By Dr. John Schinnerer
(Note: There are free audio meditation files down below in this article. Just click on the link to get yours.)

A client of mine went through a brutal divorce recently. His wife dragged them into litigation for three years, at a cost of over $350,000 in attorney fees. She went so far as to litigate against his parents in an attempt to get at his parents’ money. It was an incredibly stressful three years. Whenever the doubts crept into his head (e.g., “I can’t take this”, “I can’t deal with this.”), my client learned to challenge those thoughts and replace them with “Yes, this is difficult. It is challenging… AND I can deal with this.” To tap into the strength of Post-Traumatic Growth (PTG), he constantly reframed it as a valuable learning experience which he would later use to help other men going through divorce. He gained great confidence in his own resiliency, thinking “If I can survive this divorce, I can survive anything!” This gave his struggle meaning. And it kept his stress manageable.

We are in the same boat now. Several layers of stress have just been added to our plate with the onset of COVID-19 — financial stressors, health worries, family pressures, an uncertain future, and more. The stress we are under now is enormous. Stress is inevitable and it is manageable. It all depends on having the right tools to deal with it.

What Is Stress?

Stress is the general alarm reaction sounded by your body (i.e. the nervous system) when you perceive that a demand is being made on you that you cannot handle. There are 2 types of stress…

Good stress (i.e., eustress) where you use the stress alarm — your bodily cues — to focus your attention, get the message, act on the message, and then release the stress. Where stress enhances performance, it is considered good stress.

Bad stress (i.e., distress) which is chronic, long-term stress. Distress can cause damage to your body on a number of levels – difficulty thinking clearly, damage to arteries, killing brain cells, and limiting the number of options open to you in terms of how you think and act. Chronic, ongoing stress that is not resolved through learning new tools may lead to anxiety, depression, or physical illness such as headaches, aches and pains, and nausea.

The major difference between eustress and distress is determined by the gap between a situation, your beliefs that you are up to the challenge, and the resources you have to manage the stress.

How do I deal with stress of COVID

How To Deal With The Stress Of A Pandemic

How Do I Know If I’m Stressed? What Are The Bodily Cues For Which To Look?

While the answer to these questions may seem obvious, I’ve worked with many men who don’t realize just how stressed they are. They mistake relaxation for being tired. They are unaware of the degree of muscle tension they are holding in their bodies. They are experts at suppressing subtle bodily signals, having had a lifetime of practice.

Cues To Identify Stress May Include:

An adrenaline rush
Perspiration
Dry mouth
Shallow breathing
Exhaustion
A perceived lack of control
Difficulty concentrating
Headache
Elevated heart rate
Inability to calm down/relax
Loneliness
Sadness
Physical aches and pains
Diarrhea or constipation
Chest pain (often in the middle of the chest)
Muscle tension (most often in neck, shoulders, and jaw)
Increased alcohol, nicotine or drug consumption
Nervous habits increase (toe-tapping, nail-biting, etc.)

How Does Stress Work?

1. The Bodily Alarm Is Sounded

You have an awareness of a stressful situation. The body sounds the alarm — “Woop, woop, woop!” Adrenaline and cortisol are produced and dumped into the bloodstream to activate the sympathetic nervous system, the fight-flight-freeze response. This narrows the possible ways you can act and think. Now you are focused on fighting back, getting away, or stopping in your tracks.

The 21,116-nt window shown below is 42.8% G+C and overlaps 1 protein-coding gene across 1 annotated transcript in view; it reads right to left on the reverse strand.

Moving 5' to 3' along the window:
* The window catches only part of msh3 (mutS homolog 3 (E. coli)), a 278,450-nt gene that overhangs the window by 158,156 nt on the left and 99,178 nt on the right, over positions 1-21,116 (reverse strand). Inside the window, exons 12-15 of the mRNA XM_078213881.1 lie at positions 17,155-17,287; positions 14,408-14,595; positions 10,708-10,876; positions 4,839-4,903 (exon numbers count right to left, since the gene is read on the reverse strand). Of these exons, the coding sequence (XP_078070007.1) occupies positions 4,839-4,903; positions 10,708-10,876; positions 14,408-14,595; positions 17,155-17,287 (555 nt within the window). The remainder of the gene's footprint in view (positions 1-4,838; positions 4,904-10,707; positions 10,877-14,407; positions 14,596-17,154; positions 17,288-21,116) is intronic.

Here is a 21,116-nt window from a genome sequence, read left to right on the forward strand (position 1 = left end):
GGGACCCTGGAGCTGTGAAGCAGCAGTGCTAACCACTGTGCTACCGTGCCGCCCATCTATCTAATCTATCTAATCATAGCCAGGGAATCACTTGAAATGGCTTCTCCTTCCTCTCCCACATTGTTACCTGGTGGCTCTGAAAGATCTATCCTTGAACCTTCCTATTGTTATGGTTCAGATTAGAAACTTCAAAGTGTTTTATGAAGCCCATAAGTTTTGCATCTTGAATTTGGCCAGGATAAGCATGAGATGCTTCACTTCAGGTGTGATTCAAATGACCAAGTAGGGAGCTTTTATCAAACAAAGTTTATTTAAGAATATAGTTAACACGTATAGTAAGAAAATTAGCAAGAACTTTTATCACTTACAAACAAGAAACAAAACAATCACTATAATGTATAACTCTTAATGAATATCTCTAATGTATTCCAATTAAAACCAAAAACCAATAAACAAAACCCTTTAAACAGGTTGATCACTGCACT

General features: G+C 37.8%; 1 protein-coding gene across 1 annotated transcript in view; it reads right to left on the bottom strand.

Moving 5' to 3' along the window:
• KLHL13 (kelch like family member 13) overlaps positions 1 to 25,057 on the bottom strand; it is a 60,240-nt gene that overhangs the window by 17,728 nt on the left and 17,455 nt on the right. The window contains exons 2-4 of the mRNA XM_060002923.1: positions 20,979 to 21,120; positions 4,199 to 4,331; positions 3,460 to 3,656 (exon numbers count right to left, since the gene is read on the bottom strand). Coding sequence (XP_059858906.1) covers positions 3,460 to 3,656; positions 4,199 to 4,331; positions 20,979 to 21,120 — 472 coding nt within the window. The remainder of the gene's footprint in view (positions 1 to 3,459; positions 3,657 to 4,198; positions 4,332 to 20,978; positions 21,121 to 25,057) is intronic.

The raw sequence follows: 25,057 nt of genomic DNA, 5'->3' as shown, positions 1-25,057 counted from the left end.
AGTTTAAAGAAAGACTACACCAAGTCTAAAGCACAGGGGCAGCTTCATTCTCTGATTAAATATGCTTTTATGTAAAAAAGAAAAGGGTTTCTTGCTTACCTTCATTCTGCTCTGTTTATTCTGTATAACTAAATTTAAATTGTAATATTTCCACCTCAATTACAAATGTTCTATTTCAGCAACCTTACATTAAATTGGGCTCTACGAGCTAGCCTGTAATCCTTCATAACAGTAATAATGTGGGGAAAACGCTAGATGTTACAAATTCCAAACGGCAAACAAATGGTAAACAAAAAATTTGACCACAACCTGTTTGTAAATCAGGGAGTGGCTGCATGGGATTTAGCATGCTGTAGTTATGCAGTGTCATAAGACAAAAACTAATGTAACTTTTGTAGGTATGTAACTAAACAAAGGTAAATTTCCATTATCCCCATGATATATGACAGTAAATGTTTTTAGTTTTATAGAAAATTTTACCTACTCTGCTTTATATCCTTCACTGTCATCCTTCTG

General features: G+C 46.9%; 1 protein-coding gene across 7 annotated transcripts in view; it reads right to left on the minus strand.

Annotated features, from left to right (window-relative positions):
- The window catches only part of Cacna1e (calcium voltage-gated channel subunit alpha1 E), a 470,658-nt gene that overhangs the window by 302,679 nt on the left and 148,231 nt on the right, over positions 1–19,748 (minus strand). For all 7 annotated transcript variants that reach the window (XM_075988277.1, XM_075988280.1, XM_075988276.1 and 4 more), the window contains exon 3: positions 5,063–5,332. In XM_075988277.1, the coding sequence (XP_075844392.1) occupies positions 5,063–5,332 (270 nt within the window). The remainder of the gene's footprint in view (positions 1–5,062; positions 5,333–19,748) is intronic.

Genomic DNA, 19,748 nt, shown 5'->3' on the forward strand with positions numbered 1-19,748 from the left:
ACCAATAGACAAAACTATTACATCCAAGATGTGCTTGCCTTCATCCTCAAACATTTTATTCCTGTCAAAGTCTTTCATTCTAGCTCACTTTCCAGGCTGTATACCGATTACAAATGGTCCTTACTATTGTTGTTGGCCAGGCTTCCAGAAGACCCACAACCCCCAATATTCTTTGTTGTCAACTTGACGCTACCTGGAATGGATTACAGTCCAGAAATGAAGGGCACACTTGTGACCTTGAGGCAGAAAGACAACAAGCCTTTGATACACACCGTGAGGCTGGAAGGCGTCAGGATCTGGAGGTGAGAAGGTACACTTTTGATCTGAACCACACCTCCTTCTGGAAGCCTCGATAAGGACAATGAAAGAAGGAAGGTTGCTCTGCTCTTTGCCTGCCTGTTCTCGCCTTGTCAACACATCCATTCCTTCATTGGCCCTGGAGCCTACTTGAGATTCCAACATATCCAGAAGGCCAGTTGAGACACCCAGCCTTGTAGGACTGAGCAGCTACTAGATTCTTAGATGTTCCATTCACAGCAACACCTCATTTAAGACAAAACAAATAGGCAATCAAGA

2. Resistance

If the stressor continues, some means of adapting to it is needed. Your body will attempt to adapt, but eventually, your resources get used up and depleted.

3. Exhaustion

Once the bodily resources are used up, the body cannot sustain normal functioning. The initial symptoms of stress may re-emerge (e.g. perspiration, raised heart rate, etc.). Long-term, chronic stress can result in illnesses such as ulcers, depression, diabetes, digestive system issues, and heart problems.

This is one of the reasons why 10s of millions of people across the world are struggling right now with low productivity. It’s largely due to the exhaustion which has set in now that the body has been stressed for over a month.

How Do I Manage Stress?

Step One: Identify the stress in the moment. Tune in to the present moment and what is going on in your body. Quickly be aware when bodily cues are arising which indicate a stressful situation.

Step Two: Turn off the alarm by activating the parasympathetic nervous system – the Relaxation Response. This is huge. Many people I work with are great at activating the stress response (fight-flight-freeze) and terrible at turning on their Relaxation Response. You must practice relaxation skills when things are calm so you have a chance at turning the Relaxation Response on when things are stressful and chaotic.

How Do You Turn On The Relaxation Response?

Deep breathing
Mindfulness (You can download Dr. John’s mindfulness for beginners by clicking here).
Yoga
Walking
Prayer
Journaling
Take a nap
Exercise
Doing a kind act for others
Loving-kindness meditation (Metta) (You can download Dr. John’s meditation for free by clicking here).
Progressive muscle relaxation
Watch a funny video

Step Three: Remember that courage is the antidote to fear, anxiety, and stress. Courage is not the absence of fear. Courage is overcoming fear. Take small, concrete actions to keep moving forward in a constructive direction. Reframe the question as

“What am I willing to try?”

…in order to make change exciting, rather than paralyzing.

IMPORTANT: Challenge thoughts such as ‘I can’t deal with this.’ “I can’t take any more of this.’ ‘This is too much for me.’ “I can’t handle this.” All these thoughts are lying to you. They are not true. Refuse to buy into the bullshit of false thoughts.

REPLACE those thoughts with ‘Yeah, this is tough AND I can deal with this!” or “Ok, this is challenging AND I can do this!” or “I’m having a hard time now AND I can handle this.”

Post-Traumatic Growth